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A sensitivity study of Arctic air-mass transformation using Large Eddy Simulation

Antonios Dimitrelos; Annica M. L. Ekman; Rodrigo Caballero

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  <identifier identifierType="DOI">10.5281/zenodo.3271762</identifier>
      <creatorName>Antonios Dimitrelos</creatorName>
      <affiliation>PhD student at Stockholm University, Department of Meteorology</affiliation>
      <creatorName>Annica M. L. Ekman</creatorName>
      <affiliation>Professor at Stockholm University, Department of Meteorology</affiliation>
      <creatorName>Rodrigo Caballero</creatorName>
      <affiliation>Professor at Stockholm University, Department of Meteorology</affiliation>
    <title>A sensitivity study of Arctic air-mass transformation using Large Eddy Simulation</title>
    <subject>Large Eddy Simulation</subject>
    <subject>Arctic mixed-phase clouds</subject>
    <date dateType="Issued">2019-07-08</date>
  <resourceType resourceTypeGeneral="Dataset"/>
    <alternateIdentifier alternateIdentifierType="url"></alternateIdentifier>
    <relatedIdentifier relatedIdentifierType="DOI" relationType="IsVersionOf">10.5281/zenodo.3271761</relatedIdentifier>
    <rights rightsURI="">Creative Commons Attribution 4.0 International</rights>
    <rights rightsURI="info:eu-repo/semantics/openAccess">Open Access</rights>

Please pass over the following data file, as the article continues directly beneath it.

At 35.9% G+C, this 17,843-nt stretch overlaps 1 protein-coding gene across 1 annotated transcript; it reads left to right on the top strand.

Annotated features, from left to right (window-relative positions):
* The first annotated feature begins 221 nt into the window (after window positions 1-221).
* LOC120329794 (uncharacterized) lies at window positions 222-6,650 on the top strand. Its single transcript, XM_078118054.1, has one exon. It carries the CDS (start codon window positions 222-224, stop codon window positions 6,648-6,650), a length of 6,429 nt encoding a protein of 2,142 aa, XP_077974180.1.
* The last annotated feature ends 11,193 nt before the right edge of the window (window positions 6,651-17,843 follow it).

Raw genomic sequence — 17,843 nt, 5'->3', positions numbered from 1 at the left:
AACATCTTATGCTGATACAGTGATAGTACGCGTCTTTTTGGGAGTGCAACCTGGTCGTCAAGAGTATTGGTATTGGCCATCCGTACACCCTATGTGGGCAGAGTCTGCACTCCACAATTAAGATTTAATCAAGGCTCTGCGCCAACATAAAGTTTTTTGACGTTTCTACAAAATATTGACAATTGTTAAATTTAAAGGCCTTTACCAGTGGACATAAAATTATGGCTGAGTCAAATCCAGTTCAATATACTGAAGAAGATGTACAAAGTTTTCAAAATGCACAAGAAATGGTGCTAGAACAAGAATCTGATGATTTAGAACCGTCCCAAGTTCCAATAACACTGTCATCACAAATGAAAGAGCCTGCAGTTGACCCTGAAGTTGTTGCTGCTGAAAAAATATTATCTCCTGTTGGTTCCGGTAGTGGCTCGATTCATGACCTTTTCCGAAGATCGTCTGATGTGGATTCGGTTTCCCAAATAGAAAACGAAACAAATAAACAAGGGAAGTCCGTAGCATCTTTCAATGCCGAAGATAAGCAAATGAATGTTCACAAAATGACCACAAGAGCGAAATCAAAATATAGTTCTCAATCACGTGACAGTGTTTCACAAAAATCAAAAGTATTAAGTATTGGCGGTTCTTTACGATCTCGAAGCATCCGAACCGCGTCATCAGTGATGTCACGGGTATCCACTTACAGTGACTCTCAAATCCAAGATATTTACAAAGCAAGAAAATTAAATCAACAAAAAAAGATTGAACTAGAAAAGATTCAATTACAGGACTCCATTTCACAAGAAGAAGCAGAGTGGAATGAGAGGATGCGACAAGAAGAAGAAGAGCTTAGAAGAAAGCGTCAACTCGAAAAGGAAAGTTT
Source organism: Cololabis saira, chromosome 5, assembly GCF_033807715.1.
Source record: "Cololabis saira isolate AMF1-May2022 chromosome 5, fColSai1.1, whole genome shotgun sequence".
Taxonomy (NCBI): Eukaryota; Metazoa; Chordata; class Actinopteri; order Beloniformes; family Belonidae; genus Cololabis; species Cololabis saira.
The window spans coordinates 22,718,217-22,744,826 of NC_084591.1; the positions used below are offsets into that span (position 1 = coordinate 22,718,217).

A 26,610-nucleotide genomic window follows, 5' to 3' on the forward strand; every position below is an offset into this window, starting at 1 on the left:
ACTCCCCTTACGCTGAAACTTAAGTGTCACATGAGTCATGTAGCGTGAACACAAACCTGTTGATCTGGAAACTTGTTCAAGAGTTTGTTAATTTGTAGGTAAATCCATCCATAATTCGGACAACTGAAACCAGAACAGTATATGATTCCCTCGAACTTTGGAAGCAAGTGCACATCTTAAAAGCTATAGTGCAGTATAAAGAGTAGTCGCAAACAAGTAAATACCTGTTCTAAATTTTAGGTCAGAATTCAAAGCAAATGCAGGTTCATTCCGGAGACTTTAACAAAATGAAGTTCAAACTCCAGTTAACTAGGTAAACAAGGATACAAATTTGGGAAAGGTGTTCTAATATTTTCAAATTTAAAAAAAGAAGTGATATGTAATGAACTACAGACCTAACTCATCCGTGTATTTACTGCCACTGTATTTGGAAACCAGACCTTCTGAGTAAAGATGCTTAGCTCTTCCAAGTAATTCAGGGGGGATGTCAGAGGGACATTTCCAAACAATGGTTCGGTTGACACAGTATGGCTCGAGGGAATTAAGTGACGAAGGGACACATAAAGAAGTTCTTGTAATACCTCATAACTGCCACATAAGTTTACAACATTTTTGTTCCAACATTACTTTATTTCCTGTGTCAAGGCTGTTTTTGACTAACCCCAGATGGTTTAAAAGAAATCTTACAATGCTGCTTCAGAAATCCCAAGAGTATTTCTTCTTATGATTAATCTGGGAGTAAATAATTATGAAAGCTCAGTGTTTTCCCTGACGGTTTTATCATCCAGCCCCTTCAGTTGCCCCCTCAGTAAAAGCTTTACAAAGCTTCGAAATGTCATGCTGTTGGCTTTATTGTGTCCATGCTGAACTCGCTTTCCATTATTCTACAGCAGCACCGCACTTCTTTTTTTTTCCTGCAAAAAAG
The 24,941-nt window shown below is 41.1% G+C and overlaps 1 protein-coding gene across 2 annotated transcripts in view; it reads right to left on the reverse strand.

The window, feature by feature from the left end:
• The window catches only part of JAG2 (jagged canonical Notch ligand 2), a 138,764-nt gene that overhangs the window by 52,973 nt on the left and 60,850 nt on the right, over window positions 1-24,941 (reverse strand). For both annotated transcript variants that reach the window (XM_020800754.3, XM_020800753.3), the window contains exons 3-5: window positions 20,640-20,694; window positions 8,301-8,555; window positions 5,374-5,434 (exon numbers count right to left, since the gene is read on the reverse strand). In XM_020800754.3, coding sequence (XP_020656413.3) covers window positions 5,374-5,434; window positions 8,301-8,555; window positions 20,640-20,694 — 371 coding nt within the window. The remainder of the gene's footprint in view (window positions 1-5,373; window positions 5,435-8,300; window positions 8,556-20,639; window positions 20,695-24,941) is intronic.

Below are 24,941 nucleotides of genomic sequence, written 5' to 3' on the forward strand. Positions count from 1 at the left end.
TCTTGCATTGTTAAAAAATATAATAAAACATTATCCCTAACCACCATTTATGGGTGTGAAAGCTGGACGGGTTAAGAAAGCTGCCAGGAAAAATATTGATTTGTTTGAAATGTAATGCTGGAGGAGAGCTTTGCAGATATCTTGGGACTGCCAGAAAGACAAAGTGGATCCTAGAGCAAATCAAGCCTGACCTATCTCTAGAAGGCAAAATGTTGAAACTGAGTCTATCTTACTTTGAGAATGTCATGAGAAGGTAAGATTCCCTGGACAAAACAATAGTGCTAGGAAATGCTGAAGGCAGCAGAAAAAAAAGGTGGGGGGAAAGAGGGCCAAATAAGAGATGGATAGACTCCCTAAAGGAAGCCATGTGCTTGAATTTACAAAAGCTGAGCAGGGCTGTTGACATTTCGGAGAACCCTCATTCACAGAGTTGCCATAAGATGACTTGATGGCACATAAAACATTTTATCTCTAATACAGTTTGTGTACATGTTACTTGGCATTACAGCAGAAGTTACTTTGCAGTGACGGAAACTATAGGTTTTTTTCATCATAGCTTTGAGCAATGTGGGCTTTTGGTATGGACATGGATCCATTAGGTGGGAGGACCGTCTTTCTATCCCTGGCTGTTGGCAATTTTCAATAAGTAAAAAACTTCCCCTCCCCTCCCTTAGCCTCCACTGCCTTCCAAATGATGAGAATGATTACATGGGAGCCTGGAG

<description descriptionType="Abstract">&lt;p&gt;Arctic air mass transformation is linked to the evolution of low-level mixed-phase clouds. These clouds can alter the structure of the boundary layer and modify the surface energy budget. In this study, we use three-dimensional large eddy simulation and a bulk sea ice model to examine the lifecycle of clouds formed during wintertime advection of moist and warm air over sea ice, following a Lagrangian perspective. We investigate the stages of cloud formation, evolution, and decay. The results show that radiative cooling at the surface gives rise to fog formation which subsequently rises and transforms into a mixed-phase cloud. In our baseline simulation, the cloud persists for about 5 days and increases the surface temperature by on average 17 &amp;deg;C. Sensitivity tests show that the lifetime of the cloud is sensitive to changes in the vapor supply at cloud top. This flux is mainly impacted by changes in the divergence rate; an imposed convergence decreases the lifetime to 2 days while an imposed large-scale divergence increases the lifetime to more than 6 days. The largest difference in cloud radiative properties is found in the experiment with increased ice crystal number concentrations. In this case, the lifetime of the cloud is similar compared to baseline but the amount of liquid water is clearly depleted throughout the whole cloud sequence and the surface temperature is on average 6 &amp;deg;C&amp;nbsp;cooler. The cloud condensation nuclei concentration has a weaker effect on the radiative properties and lifetime of the cloud.&lt;/p&gt;</description>
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